Geeks celebrate 100th birthday of tragic genius
Tomorrow marks the 100th birthday of Alan Turing, a mathematical genius who cracked Nazi codes, pioneered modern computing, but was also a victim of appalling prejudice and injustice.
For scientists, this weekend brings a bittersweet celebration. Exactly 100 years ago on Saturday, Alan Turing – a man who revolutionised computing – was born.
In his early years, Turing only showed a hint of the genius he would become. ‘Undeniably he is not a “normal” boy,’ one school report reads: ‘not the worse for that, but probably less happy.’
It was at school that Turing first experienced love – and tragedy. He became besotted with Charles Morcom, an older pupil, who died of tuberculosis at 18. Devastated, Turing became obsessed with a philosophical question: whether the mind could exist outside the physical body.
At King’s College, Cambridge, that obsession was given an outlet – the quest for computers that could think. At the age of just 22, he created a blueprint for the Turing Machine, that could solve any mathematical computation. The machine is now regarded as one of the most important ancestors of the modern computer.
When the second world war broke out in 1939, Turing found his talents in great demand. Working at the top secret allied base at Bletchley Park, he created the Bombe: a machine capable of cracking the Nazi’s ‘unbreakable’ Enigma code. His work may have shortened the war by up to three years – saving something like 21 million lives in the process.
For his efforts, Turing was awarded an OBE. But the prejudices of his time turned against him. In 1952, he began a relationship with a man called Arnold Murray – a somewhat unsavoury character, who attempted to burgle Turing’s home.
But when the eminent mathematician called the police, he was arrested. His ‘crime’ was homosexuality, which was, in those days, still illegal.
Turing was given an impossible choice: imprisonment, or chemical castration to remove his sex drive. He opted for the latter. But the course of hormone injections plunged him into a deep depression. On the 8th June 1954, the hero of Bletchley was found dead. He had killed himself with an apple laced with cyanide.
Others say Turing’s tragedy is his most important legacy. The fact that the British government could treat a hero so cruelly is a stark reminder of the dangers of prejudice – in all its forms. If society takes anything from Turing’s life, it must be this.
What is Turing’s greatest achievement? Some argue for wartime codebreaking. It was crucial to allied victory, and saved millions of lives. Changing the course of global history beats his other breakthroughs hands down.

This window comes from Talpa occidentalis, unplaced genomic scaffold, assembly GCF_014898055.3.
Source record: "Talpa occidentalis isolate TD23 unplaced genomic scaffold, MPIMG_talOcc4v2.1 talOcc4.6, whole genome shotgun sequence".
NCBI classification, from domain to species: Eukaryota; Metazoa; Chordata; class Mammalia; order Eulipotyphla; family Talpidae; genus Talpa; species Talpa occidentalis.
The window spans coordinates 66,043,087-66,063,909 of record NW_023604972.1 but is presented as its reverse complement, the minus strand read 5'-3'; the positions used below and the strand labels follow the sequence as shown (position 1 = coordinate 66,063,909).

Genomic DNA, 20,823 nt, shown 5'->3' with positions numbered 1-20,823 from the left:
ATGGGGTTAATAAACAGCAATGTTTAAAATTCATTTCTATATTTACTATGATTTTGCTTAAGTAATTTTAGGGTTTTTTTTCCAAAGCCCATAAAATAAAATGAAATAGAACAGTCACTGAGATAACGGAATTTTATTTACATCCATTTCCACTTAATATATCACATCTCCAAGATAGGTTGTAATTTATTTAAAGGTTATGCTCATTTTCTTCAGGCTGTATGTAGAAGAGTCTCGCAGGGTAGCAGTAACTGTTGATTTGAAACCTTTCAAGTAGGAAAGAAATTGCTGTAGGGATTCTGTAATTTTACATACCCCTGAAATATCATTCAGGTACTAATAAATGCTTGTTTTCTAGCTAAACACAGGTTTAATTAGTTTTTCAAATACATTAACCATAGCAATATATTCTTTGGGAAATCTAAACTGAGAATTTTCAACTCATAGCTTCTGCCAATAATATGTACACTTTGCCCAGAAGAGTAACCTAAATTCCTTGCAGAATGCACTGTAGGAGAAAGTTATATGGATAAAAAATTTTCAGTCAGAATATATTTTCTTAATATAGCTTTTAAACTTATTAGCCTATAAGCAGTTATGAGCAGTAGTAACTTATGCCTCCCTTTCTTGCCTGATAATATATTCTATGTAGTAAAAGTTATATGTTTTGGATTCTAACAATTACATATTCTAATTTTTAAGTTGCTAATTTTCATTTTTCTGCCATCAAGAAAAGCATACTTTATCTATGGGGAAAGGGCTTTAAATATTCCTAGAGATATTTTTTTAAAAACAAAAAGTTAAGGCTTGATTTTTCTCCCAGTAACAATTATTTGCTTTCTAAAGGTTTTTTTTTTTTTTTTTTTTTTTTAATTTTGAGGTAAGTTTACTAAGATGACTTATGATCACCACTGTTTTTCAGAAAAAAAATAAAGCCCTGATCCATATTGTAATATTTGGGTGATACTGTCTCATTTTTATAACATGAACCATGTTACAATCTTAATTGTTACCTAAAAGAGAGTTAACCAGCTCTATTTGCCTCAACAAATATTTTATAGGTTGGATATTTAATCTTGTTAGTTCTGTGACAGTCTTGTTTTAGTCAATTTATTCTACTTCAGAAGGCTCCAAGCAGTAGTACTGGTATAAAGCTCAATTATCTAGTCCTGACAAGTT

But history can be changed in other ways. Today, almost everything depends on computers – and Turing lay the foundations for this technological revolution. His creativity and genius was crucial in creating the modern world.
- What was Turing’s greatest achievement?
- How has Turing changed the way we live today?
- Design a fitting memorial for Turing, to commemorate the centenary of his birth.
- Write a short obituary of Alan Turing, as imagined at the time of his death. How do you think journalists at the time would have reacted to the news?
Some People Say...
“Everyone in Britain should be ashamed of the way Turing was treated.”
What do you think?
Q & A
- How is the centenary being celebrated?
- There are heaps of events scheduled, both within the scientific community and out. Don’t miss the special exhibition on Turing’s work at London’s Science Museum – his own nephew has described it as ‘geek heaven’.
- What kind of developments might his work lead to?
- That, perhaps, is where his most exciting legacy lies. A big part of Turing’s work dealt with artificial intelligence – the idea that machines could begin to think for themselves. He developed the elegant Turing test for artificial intelligence: if a person cannot distinguish between the answers of a computer and another person, the machine can be said to be truly intelligent. So far, no machine has passed the famous test – though scientists are still working on it.
- Enigma Code
- This ‘unbreakable’ code was generated using rotors in a machine, that encrypted texts on a letter-by-letter basis. It was so difficult to crack because each letter was routed through several scrambling rotors before being encoded.
- This poisonous chemical has been used as a means of suicide or murder for many years – most notably during the Holocaust, when Hitler put it to use in gas chambers. Exposure to it results in coma, seizures and cardiac arrest, followed by death in a matter of minutes. Turing’s post-mortem records that his brain smelt strongly of ‘bitter almonds’ – a tell-tale sign of cyanide exposure.
- When Turing was convicted of gross indecency – relating to his homosexuality – police forces in the UK were actively enforcing laws against gay male sexual activity. In 1967, homosexuality was decriminalised, and in 2009, Prime Minister Gordon Brown issued an official apology for the way Turing had been treated.